From the November 9 edition of CNN's The Situation Room:

BLITZER: Tom, public opinion of Congress just keeps getting worse. What's the latest?

FOREMAN: Wow. The latest is just going lower and lower. I think I've figured out why people have so many congressmembers in Washington -- because it's pretty clear the rest of the country doesn't want them.

[begin video clip]

UNKNOWN MALE: House will be in order.

FOREMAN: Fifty-three percent of those we questioned in our new CNN/Opinion Research Corporation poll say that most members of Congress do not deserve to be re-elected. That is the highest number since the question was first asked 16 years ago. And here's why.

PELOSI: Today, the American people voted for change.

FOREMAN: But Democrats have not been able to deliver much change.

SEN. TED KENNEDY (D-MA): Important to know that the minimum wage is going to go up.

FOREMAN: Other than some big-ticket items like raising the minimum wage and ethics and lobbying reform, Democrats have not been able to turn their agenda into law.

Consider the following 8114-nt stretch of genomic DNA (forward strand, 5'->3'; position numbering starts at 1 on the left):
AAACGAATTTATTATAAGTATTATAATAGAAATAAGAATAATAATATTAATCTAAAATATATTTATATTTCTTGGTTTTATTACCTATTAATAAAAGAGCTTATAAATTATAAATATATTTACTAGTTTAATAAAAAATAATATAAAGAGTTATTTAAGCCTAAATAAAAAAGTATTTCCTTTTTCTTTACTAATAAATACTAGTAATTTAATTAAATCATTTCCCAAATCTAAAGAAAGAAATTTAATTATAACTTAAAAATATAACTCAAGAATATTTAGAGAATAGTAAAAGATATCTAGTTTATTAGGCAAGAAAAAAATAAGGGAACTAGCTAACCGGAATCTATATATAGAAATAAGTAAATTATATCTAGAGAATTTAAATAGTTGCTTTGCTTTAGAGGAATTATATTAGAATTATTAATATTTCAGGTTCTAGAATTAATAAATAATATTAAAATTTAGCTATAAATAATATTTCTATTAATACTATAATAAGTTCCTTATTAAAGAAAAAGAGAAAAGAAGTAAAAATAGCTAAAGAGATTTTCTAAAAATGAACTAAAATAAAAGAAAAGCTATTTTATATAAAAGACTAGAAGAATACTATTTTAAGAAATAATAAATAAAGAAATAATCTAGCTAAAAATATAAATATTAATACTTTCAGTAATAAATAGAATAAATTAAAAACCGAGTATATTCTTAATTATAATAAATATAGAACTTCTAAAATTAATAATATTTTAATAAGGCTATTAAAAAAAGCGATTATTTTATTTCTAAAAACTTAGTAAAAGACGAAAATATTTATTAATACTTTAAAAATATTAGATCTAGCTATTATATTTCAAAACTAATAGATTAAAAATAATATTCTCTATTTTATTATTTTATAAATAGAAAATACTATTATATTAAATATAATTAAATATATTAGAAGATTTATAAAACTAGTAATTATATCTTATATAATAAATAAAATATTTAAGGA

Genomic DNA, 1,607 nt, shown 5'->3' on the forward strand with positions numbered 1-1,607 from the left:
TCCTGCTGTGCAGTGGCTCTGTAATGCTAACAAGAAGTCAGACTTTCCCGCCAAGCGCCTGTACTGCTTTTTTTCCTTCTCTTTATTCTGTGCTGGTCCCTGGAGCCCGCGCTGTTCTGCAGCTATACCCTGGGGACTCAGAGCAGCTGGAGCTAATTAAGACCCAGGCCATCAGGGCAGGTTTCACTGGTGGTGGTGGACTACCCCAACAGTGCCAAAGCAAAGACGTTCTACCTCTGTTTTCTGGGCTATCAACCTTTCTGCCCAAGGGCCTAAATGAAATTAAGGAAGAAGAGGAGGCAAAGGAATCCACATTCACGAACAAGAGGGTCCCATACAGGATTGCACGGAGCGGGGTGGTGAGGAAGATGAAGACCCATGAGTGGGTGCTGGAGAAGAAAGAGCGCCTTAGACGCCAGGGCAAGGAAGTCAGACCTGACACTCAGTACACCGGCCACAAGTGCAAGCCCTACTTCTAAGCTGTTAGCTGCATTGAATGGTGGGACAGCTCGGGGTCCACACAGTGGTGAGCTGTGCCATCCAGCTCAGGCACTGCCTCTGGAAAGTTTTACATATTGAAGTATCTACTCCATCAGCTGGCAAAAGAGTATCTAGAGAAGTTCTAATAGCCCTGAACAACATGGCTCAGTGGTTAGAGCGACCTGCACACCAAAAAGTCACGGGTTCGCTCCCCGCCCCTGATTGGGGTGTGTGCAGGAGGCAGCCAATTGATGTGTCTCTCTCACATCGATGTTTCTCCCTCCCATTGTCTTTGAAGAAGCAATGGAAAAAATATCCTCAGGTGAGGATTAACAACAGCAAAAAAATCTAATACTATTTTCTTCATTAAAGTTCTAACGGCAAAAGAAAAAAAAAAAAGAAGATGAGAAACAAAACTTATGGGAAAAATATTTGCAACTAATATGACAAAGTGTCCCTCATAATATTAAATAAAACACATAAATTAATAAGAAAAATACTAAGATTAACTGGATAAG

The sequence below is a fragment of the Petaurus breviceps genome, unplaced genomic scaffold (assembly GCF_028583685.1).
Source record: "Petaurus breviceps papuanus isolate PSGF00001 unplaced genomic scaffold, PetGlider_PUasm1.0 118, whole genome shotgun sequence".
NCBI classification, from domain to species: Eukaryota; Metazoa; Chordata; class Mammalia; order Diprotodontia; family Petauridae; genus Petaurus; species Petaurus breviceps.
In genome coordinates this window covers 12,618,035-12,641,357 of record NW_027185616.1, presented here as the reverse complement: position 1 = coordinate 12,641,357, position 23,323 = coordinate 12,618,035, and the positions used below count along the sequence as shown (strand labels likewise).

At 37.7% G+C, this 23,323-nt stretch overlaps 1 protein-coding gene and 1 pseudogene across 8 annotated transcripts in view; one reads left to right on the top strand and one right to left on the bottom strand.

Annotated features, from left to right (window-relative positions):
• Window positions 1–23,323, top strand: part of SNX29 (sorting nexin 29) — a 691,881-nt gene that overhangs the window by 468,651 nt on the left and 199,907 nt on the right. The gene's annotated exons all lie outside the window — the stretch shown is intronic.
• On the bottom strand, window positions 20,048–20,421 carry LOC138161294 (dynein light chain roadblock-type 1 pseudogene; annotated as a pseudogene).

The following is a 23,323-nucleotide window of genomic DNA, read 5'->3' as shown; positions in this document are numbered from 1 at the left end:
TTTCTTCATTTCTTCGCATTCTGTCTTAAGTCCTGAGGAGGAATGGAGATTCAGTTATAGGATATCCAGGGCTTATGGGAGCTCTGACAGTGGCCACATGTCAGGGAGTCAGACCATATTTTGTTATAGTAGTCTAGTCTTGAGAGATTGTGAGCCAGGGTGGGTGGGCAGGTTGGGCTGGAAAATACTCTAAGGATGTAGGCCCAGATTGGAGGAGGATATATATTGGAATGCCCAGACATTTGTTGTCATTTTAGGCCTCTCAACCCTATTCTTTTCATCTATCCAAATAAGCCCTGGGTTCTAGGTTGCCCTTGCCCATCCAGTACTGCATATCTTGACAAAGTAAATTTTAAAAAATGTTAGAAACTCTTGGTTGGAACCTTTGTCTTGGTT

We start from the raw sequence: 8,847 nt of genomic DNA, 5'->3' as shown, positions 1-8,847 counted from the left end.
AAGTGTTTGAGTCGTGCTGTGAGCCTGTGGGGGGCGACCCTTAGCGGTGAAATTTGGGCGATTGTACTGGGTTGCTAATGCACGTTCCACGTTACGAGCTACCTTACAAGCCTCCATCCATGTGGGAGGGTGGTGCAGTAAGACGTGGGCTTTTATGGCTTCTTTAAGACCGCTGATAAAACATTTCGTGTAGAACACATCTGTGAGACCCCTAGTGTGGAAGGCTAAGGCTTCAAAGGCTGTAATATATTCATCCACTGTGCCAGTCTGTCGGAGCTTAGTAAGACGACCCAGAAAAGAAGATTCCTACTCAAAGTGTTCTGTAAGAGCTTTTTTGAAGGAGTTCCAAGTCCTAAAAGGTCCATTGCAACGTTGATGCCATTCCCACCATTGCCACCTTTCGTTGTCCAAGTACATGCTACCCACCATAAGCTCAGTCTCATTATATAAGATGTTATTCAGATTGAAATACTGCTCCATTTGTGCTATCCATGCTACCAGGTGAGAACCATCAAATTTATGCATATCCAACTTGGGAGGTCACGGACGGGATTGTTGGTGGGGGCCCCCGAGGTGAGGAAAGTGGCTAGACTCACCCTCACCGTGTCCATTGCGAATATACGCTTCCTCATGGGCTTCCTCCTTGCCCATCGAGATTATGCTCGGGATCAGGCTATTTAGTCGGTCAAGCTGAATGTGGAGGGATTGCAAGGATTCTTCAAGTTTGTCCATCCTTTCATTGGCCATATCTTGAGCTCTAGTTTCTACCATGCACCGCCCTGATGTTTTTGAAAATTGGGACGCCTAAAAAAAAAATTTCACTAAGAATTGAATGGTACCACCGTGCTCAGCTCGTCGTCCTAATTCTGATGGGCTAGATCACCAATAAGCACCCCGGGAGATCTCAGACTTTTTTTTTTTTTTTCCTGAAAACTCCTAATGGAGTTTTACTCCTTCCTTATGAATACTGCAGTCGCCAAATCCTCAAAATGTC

PRESIDENT BUSH: Congress is not getting its work done.

FOREMAN: From Iraq to domestic programs, Democrats face White House vetoes and little support from Republicans on Capitol Hill.

PELOSI: I know that Congress has low approval ratings. I don't approve of Congress because we haven't done anything --

FOREMAN: With the next battle for control of Congress starting to heat up, you would think our poll would be bad news for Democrats and good for Republicans. But when we asked your choice for Congress, 53 percent still said Democrat, and 42 percent said Republican. Here's why:

KEATING HOLLAND (CNN polling director): Politics is a zero-sum game. Anything that hurts one side, helps the other. And for now, it looks like Americans are angrier at the Republicans than at the Democrats.

[end video clip]

FOREMAN: Here's a rule of politics: Americans always rate their own representative higher than Congress as a whole, but even there, almost four in 10 people we polled want to throw out their own lawmaker. And that, Wolf, is big news, and that's an all-time record, too.

Posted In
Government, The House of Representatives, National Security & Foreign Policy, War in Iraq
Network/Outlet
CNN
Person
Tom Foreman
Show/Publication
The Situation Room